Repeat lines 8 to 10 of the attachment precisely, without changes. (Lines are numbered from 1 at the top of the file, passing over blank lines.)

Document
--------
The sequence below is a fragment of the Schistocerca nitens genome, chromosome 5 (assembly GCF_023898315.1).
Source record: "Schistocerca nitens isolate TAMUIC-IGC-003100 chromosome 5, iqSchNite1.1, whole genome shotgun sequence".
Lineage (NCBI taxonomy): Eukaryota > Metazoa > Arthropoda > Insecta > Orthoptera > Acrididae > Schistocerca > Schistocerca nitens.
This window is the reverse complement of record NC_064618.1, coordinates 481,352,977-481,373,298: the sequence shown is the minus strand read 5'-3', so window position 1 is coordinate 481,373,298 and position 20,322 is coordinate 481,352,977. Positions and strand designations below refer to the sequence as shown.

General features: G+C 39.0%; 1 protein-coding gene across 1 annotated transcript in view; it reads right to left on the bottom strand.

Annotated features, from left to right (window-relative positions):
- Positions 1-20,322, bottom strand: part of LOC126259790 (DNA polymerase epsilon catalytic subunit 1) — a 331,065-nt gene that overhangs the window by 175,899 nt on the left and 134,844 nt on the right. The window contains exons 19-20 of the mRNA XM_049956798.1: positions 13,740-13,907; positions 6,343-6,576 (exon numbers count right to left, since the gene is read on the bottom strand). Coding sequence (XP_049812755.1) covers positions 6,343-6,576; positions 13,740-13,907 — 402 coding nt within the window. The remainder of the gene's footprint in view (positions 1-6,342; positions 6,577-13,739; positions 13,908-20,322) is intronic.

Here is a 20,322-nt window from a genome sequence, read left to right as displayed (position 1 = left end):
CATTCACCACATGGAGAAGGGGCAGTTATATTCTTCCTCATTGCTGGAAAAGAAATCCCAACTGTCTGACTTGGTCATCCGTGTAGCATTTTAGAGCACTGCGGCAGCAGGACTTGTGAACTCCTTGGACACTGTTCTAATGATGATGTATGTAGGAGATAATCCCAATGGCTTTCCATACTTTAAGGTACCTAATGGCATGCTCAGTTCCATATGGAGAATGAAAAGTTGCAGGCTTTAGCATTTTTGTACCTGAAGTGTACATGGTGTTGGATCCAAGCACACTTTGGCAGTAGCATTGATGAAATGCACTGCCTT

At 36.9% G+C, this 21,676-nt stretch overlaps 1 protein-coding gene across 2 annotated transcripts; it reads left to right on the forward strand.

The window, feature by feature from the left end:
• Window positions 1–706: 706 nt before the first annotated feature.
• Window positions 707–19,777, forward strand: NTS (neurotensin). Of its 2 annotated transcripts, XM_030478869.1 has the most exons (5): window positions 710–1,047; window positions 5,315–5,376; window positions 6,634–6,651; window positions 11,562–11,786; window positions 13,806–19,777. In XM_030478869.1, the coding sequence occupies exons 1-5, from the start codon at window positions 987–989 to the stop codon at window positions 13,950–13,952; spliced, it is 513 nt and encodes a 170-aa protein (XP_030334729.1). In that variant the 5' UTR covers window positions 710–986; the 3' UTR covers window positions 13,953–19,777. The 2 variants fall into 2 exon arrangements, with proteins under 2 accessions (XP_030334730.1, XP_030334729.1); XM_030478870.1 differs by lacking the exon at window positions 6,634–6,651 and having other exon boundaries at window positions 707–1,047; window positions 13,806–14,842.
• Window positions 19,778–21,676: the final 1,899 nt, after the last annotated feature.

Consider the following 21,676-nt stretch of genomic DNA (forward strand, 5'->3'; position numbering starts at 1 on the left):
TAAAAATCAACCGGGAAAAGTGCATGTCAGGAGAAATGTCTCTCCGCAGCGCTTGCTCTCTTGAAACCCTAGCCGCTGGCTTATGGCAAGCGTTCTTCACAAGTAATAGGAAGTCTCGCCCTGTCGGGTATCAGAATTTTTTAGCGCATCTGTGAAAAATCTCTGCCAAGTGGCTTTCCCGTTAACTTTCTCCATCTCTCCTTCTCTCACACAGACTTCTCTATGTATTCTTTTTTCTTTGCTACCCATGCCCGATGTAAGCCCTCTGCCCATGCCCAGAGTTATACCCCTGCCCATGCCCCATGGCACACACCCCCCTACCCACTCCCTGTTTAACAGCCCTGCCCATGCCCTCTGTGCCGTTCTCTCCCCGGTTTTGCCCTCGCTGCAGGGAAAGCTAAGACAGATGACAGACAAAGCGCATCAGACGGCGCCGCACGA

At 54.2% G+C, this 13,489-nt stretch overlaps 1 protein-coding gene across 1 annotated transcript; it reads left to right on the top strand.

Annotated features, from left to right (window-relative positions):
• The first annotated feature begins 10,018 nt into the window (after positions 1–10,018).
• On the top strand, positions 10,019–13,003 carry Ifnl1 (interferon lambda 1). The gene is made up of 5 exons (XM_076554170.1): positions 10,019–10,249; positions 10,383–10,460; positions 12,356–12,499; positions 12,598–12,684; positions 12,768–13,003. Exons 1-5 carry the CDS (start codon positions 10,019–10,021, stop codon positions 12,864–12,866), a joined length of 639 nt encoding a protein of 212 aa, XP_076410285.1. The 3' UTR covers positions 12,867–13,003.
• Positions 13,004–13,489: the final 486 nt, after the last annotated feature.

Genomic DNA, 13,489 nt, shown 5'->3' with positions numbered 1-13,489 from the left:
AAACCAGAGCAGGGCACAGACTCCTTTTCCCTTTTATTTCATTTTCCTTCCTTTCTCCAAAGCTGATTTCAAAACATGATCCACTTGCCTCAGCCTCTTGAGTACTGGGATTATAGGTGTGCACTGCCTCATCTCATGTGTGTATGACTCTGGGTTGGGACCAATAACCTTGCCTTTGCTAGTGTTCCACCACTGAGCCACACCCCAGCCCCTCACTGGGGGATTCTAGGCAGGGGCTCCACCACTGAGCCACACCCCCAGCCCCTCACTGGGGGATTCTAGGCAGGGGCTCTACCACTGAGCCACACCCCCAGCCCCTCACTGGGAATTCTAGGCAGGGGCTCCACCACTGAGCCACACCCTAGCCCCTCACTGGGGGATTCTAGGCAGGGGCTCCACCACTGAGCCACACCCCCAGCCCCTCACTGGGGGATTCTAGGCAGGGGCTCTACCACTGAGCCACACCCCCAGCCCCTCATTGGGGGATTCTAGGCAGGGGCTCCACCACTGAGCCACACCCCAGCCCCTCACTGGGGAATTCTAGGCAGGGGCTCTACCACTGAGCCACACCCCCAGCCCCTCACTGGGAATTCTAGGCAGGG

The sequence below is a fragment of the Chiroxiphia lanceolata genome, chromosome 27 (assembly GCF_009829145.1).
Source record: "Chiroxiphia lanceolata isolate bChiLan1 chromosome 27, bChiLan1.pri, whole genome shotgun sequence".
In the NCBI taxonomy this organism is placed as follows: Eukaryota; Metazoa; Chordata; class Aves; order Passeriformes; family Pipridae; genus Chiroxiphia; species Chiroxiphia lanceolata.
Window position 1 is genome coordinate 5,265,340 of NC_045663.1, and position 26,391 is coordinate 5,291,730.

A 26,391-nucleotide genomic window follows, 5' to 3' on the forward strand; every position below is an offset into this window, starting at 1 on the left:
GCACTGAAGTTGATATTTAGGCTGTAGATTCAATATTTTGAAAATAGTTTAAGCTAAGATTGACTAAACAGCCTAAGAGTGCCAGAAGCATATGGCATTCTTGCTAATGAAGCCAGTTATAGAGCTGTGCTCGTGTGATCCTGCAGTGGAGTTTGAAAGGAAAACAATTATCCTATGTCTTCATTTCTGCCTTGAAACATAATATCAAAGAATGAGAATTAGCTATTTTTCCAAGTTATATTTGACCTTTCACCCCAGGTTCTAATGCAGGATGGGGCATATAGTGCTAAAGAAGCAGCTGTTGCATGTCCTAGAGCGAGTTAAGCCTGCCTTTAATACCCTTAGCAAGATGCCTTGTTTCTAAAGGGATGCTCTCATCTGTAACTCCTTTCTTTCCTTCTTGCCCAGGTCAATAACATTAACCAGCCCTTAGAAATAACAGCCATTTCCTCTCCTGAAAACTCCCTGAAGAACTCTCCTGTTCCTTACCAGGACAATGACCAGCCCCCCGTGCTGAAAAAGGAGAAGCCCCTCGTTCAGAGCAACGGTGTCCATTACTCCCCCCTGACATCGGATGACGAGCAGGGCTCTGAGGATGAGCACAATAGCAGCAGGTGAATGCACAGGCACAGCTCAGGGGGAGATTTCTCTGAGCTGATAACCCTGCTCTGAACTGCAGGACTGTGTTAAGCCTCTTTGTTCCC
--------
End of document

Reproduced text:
Here is a 20,322-nt window from a genome sequence, read left to right as displayed (position 1 = left end):
CATTCACCACATGGAGAAGGGGCAGTTATATTCTTCCTCATTGCTGGAAAAGAAATCCCAACTGTCTGACTTGGTCATCCGTGTAGCATTTTAGAGCACTGCGGCAGCAGGACTTGTGAACTCCTTGGACACTGTTCTAATGATGATGTATGTAGGAGATAATCCCAATGGCTTTCCATACTTTAAGGTACCTAATGGCATGCTCAGTTCCATATGGAGAATGAAAAGTTGCAGGCTTTAGCATTTTTGTACCTGAAGTGTACATGGTGTTGGATCCAAGCACACTTTGGCAGTAGCATTGATGAAATGCACTGCCTT

At 36.9% G+C, this 21,676-nt stretch overlaps 1 protein-coding gene across 2 annotated transcripts; it reads left to right on the forward strand.